Part Numbering

Any part database necessarily requires some index by which a part number can be referred uniquely. To a human, this is usually a two-part index composed of the manufacturer and the manufacturer's part number. Together, they usually refer to a unique part. It is often helpful to consolidate those two indices into a single reference. This we'll call an internal part number. (It is also often called a SKU or Stock Keeping Unit.) This allows people within an organization to communicate more effectively with a single index into a shared database.

Aligni supports several ways to establish internal part numbering. Admittedly, the choice often leads to a contentious debate. Here, we list some of the choices and illustrate the advantages and disadvantages. The part numbering styles we discuss fall under four general categories:

  • Derivation of Manufacturer’s Part Number
  • Formatted Part Numbers
  • Prefix or Subgrouped Part Numbers
  • Straight Numbering

In all cases, it is generally assumed that the internal part numbering must be unique so as to avoid contention between two different parts. Sometimes, an organization may decide that original manufacturer’s part numbers are unique enough that no internal numbering is required. This is really just a special case of the first category.

Straight Numbering (RECOMMENDED)

Examples: 100982, 9001234, 83001193

Straight numbering is really just assigning sequential numbers (to guarantee uniqueness) to parts as they get added to the database. The only challenge is to decide up-front on how many digits to use. Even with nearly a million parts to contend with, one can see the benefits in compression here — only six digits are required to uniquely identify any part in the database.

The chief disadvantage is that the number means nothing. It is only an index into a database and therefore requires access to the database to derive meaning.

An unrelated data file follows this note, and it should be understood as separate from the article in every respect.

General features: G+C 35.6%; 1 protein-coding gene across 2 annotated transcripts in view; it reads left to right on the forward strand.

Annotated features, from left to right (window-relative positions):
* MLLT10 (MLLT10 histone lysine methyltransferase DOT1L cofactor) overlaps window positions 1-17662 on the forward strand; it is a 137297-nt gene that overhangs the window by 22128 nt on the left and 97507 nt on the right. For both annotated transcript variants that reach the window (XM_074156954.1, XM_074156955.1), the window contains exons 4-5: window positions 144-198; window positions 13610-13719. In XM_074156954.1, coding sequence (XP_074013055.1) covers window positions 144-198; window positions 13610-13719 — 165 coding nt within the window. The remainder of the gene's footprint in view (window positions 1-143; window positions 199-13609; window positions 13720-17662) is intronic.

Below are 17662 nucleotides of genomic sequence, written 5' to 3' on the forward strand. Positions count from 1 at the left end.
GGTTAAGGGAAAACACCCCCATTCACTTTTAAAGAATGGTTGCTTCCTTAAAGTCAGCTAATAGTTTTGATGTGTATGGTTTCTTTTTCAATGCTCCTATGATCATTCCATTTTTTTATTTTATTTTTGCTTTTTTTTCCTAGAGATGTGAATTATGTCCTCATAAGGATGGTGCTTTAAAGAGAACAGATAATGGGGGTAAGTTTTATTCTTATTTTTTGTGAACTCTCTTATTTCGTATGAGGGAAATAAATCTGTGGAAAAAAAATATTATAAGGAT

There are several advantages, though. First, it is less subject to human error since it is shorter and can easily be held in short-term memory. Second, it is concise. Third, since it has no special characters, software support should be a foregone conclusion.

Aligni is a product which accentuates the benefits of this style. Since the software is available online, it is ubiquitous and readily available, so reference is easy and quick. Searches and “auto-complete fields” within Aligni are designed to use the more meaningful manufacturer’s part number and display the shorter straight number right next to them, so you reap the benefits of both.

You might want to consider starting your part numbers at a higher number so that the number starts with a “1”. Some spreadsheet applications might remove leading zeros making “000982” appear as “982”. This won’t happen if you start at “100000”.

Derivation of Manufacturer’s Part Number

Examples: SN74LS04DRE4-ND, 74LS04DRE4, 595-SN74LS04DRE4

This style attempts to resemble the original manufacturer’s part number as closely as possible. Sometimes, certain characters may be substituted in order to maintain a consistent character set. For example special characters such as + or * may be replaced with underscores or eliminated entirely. Additionally, as is the case with the (-ND) in DigiKey part numbers, a suffix may be added to indicate that this is an internal part number.

The biggest advantage to this style is familiarity. The original manufacturer’s part number is likely familiar to the engineer and so would the derived part number.